JOEL ROSENTHAL: I would be curious, from your perspective as a retired military officer, in terms of the whole ethos of service to country. We are here at the U.S. Naval Academy. You talked about the historical moment of the Reagan era, after Vietnam. We ended conscription. Would it be a reach to say that we can see some evidence of an erosion of public service, in the ethos of public service or public duty, that there are certain things that we can pay for? Is there something serious that's lost here?
THOMAS GRIFFITH: I think there is. If you look on a continuum, you have conscription and then professional military service, which is the all-volunteer force, if you will, and then you have contractors.
There are advantages for certain things along the way, but then you also lose something. I think you do lose the sense of public service, but you also lose the sense of the tie-in to the nation. There's a certain resiliency that's built in when people are citizens and are willing to sacrifice for the nation that's lost when people are just seen as either consumers of security or consumers of goods at the mall.
I'm not sure we understand the implications of all that, and I'm not sure that anybody has really tried to deal with it in a very serious way.
JOEL ROSENTHAL: My last question. In terms of looking ahead, if I heard you correctly, obviously there are some big strategic questions about how to use contractors and how they fit into the overall national security strategy. We have more work to do there.
THOMAS GRIFFITH: Right.
JOEL ROSENTHAL: I would assume we also need to write better contracts. Would that be part of it, too, in terms of thinking with a little bit more precision about the accountability issue and so on?
THOMAS GRIFFITH: Yes.
JOEL ROSENTHAL: And I suppose a third issue is to be thinking about some of these broader social concerns as well.
Would that be accurate?
THOMAS GRIFFITH: Absolutely. I think strategically we need to think about, if we are going to be using them, what kinds of arrangements need to be made to do that. Certainly one of them is, yes, we need to have better contracts and more people working on contracts and oversight of the contractors. We can't just assume that they're going to do the right thing.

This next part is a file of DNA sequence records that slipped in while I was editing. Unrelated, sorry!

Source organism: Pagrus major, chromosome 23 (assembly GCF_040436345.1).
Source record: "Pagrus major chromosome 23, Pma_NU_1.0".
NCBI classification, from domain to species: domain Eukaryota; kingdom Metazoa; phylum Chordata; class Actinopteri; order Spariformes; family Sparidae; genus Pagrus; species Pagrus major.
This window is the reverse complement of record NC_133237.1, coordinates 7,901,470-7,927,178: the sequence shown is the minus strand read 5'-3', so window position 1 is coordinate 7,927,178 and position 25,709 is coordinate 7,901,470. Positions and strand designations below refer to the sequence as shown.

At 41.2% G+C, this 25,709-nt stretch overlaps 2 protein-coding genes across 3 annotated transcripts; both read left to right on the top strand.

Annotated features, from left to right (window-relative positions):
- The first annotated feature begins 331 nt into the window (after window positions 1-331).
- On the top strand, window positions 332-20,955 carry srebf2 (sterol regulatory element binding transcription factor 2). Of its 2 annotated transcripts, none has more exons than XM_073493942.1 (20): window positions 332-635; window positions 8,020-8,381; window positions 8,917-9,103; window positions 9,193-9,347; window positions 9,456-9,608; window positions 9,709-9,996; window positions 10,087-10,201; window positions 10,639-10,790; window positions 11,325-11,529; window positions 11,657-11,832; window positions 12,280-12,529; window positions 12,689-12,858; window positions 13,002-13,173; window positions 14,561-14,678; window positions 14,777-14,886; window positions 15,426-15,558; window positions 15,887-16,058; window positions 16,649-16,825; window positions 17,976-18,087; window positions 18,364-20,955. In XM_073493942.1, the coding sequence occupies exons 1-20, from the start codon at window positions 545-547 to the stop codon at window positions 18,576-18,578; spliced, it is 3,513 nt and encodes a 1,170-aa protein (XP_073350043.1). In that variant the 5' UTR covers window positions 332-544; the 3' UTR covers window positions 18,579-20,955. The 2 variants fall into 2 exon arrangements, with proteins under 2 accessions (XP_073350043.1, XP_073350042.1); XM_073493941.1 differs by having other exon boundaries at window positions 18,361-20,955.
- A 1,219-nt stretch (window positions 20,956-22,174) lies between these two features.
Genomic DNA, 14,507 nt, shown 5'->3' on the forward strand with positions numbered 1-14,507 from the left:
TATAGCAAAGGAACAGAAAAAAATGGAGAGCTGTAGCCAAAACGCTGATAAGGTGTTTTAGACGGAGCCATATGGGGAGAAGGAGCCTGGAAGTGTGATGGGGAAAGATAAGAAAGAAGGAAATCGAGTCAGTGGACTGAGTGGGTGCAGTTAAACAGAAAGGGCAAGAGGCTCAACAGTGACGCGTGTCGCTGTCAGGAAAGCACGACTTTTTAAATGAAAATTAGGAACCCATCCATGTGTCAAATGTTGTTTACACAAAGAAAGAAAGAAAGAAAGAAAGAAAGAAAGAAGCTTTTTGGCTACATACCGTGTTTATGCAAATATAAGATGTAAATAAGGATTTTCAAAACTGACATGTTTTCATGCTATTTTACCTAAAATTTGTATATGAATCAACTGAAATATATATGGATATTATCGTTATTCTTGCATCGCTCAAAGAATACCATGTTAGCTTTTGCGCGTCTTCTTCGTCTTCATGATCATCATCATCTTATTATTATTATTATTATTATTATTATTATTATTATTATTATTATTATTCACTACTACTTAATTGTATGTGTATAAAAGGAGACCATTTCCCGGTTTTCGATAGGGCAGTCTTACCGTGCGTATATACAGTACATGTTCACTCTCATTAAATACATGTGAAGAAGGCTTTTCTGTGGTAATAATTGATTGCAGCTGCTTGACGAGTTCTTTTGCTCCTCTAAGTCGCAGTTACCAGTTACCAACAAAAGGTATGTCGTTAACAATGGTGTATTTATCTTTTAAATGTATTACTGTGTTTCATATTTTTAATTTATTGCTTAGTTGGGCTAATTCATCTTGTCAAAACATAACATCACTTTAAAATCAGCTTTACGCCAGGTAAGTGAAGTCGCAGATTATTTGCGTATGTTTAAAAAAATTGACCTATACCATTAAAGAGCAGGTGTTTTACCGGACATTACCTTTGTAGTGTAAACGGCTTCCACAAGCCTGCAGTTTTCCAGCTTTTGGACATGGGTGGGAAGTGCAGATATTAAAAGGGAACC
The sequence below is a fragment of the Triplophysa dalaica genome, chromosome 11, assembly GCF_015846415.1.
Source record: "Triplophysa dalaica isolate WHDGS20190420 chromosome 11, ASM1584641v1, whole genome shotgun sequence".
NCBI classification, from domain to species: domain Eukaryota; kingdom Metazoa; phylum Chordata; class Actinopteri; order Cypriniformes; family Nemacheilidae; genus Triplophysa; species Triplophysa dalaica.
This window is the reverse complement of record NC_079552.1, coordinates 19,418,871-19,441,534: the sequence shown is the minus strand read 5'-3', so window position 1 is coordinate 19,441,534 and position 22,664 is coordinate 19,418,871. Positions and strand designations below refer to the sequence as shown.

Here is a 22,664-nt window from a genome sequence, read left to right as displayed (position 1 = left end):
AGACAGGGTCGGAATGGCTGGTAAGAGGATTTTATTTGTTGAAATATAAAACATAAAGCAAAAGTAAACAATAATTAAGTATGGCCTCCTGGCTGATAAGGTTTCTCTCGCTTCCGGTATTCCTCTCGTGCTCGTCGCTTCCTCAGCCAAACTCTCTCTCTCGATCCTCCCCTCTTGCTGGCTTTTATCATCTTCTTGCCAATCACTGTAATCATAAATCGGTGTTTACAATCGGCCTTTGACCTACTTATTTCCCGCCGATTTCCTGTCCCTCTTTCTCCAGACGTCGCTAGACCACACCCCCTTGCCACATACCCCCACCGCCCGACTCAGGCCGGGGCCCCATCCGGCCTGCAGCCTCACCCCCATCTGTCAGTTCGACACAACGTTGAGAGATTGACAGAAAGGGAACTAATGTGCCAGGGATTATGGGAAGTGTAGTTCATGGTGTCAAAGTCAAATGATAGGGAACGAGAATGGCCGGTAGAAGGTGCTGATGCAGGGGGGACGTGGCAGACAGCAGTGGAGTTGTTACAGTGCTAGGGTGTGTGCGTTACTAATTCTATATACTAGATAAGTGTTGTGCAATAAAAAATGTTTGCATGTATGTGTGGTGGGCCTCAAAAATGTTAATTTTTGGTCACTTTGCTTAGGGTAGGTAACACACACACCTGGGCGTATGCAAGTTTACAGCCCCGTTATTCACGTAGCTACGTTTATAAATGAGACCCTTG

But I also think, on a deeper level, there needs to be more thinking about what this means for the United States in terms of our basic values of who we are and who we want representing us out there.
Also I think there are some strategic questions. If part of what you're trying to do is build up capabilities in different countries, can you really do that by saying, "We're not going to do that as a country. We're going to sell that to somebody else"? In other words, what kind of example does that show to other nations, to say, "We're not going to send our person from the state police over. We're going to contract this out to somebody"?
JOEL ROSENTHAL: Write a check.
THOMAS GRIFFITH: Right. But on the other hand, for most people in other countries, when they see an American there working, they don't really know who that person works for. They assume they work for the U.S. Government anyway. They get the blame. So maybe that one concern isn't that big.
But I think certainly this whole idea of the national fabric—and certainly the contractors aren't a cause of that, but they are maybe a reflection of the way we view the relationship—"we" being the American people, but also Europeans—view the relationship between themselves and the state.